As Capgemini celebrates our diversity during our People Culture Week, guest blogger Richard Cartwright observes the differing rights and expectations of LGBT people around the world.
On Saturday 22nd February I attended a graduate recruitment fair on behalf of Capgemini at National Student Pride at the University of Westminster in London. The event hosted around 1200 LGBT (Lesbian, Gay, Bisexual, Transgender) students from 108 UK universities and colleges, and by the end of the day my croaky voice and achy feet would attest that I spoke to a good chunk of them, trying to convince them that a life as a Capgemini Management or Technology consultant was the life for them.
Many people, LGBT or not, have told me they are confused as to the purpose of pride events “in this day and age”. Certainly some of my straight colleagues who’d not attended a pride event before were a bit confused when some nice middle aged ladies handed them condoms as a shirtless man wandered by with an advert painted on his bare chest. There is supposed to be a point to all the frivolity of course, and good pride events make sure that revellers attending leave not only with plenty of prophylactics but also with poignant messages about LGBT issues beyond the pride bubble. That might be sexual health, or politics, or human rights – because “in this day and age”, right at this moment, many countries are passing retrogressive legislation that will lead to the discrimination, vilification and abuse of LGBT people, just because of their sexuality..
In the UK – as in many countries – the young people attending such recruitment fairs would have an absolute and assumed expectation (not to mention a legal right) to be treated equally with their straight colleagues. They don’t (or shouldn’t) have to contemplate the indignity of silently colluding with the homophobia of their peers and managers so that they could be accepted. Sadly, in countries such as Russia, Uganda, India and others, that is increasingly not the case; LGBT people are being denied the opportunity to flourish and fully contribute to their companies, countries and broader society.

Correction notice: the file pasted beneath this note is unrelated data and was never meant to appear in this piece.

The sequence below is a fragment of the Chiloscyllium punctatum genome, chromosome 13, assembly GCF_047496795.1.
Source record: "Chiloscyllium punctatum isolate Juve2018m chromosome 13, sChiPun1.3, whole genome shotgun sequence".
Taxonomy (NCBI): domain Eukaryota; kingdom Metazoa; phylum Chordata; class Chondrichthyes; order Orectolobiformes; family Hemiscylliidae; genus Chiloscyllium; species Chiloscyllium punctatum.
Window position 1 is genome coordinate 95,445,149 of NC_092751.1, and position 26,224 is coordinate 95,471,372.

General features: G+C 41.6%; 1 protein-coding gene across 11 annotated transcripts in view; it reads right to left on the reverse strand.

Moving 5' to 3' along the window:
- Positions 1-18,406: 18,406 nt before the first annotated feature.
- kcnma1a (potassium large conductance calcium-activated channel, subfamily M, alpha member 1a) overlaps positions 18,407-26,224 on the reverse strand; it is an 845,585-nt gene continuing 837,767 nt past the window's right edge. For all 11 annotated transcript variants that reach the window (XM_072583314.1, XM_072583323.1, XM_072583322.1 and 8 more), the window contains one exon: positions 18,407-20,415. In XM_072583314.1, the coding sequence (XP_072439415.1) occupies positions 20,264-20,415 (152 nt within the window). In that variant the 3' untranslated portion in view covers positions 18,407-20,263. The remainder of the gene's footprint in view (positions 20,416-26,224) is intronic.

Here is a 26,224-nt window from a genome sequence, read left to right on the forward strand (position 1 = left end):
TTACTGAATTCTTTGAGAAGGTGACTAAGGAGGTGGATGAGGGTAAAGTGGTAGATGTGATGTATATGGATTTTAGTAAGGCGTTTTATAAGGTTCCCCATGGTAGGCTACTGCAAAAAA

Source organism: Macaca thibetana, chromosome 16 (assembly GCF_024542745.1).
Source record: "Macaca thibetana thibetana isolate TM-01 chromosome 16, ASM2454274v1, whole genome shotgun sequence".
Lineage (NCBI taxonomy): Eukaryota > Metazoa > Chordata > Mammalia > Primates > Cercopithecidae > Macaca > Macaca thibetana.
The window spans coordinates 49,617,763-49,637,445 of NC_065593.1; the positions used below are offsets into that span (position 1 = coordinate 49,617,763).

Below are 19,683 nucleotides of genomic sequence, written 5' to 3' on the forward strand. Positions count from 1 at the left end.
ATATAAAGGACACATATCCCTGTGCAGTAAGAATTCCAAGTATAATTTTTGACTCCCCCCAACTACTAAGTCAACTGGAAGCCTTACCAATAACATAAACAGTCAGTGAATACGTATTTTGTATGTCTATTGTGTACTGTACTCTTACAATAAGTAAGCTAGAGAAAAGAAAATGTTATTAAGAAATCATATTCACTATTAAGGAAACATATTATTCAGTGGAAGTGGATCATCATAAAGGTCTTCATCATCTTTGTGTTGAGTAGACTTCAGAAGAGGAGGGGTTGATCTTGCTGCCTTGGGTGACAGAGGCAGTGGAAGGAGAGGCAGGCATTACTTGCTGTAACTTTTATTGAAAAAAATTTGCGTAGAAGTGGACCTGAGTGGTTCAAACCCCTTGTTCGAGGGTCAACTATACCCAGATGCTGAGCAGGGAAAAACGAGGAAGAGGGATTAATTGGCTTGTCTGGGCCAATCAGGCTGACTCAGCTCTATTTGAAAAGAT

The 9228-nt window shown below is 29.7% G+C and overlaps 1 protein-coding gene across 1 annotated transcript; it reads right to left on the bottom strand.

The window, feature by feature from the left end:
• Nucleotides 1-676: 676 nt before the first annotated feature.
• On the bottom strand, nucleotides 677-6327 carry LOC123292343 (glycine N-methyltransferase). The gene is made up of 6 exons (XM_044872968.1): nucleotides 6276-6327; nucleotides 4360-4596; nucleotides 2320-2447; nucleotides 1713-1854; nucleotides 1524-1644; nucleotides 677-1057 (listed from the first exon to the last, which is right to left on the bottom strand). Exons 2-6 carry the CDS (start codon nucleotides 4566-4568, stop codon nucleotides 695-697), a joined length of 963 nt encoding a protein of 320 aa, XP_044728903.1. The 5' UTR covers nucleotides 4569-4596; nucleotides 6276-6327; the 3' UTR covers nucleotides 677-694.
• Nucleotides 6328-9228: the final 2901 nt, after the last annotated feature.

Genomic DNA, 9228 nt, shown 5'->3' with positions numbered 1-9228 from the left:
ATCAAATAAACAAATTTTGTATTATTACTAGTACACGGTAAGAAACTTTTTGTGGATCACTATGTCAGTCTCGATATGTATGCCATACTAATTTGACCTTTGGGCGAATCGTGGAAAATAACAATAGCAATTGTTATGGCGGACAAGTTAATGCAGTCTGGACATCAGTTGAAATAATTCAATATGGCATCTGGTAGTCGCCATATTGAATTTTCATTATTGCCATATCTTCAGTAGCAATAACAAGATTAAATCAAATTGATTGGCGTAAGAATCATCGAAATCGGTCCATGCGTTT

At the event I briefly had an opportunity to meet one of my heroes, the doyen of diversity, Peter Tatchell. He’s spent over 20 years fighting for LGBT rights in the UK and worldwide, including attempts to perform a citizen’s arrest on Zimbabwean president Robert Mugabe in 1999 and again in 2001. Tatchell is a much criticised character because of some the tactics he’sdeployed, but I staunchly believe that evil prospers when good men do nothing, and I’m thankful that Peter and people like him have paved the way for people to be able to live their lives authentically.
Capgemini UK is part of the Diversity Champions programme at Stonewall, an organisation that champions gay rights. Stonewall has a slogan that “people perform better when they can be themselves”, and I strongly believe that by living the Capgemini values – being bold, being honest – can enable us to be ourselves, and enable those around us to be themselves too.
Guest blogger, Richard Cartwright, joined Capgemini in 2004 on a graduate recruitment programme. He has worked across multiple public and private sector accounts in first technical, then Project & Programme management roles. Richard currently works for a central government client managing large software and infrastructure projects. He also helps to run Capgemini’s LGBT Staff Network, OUTfront.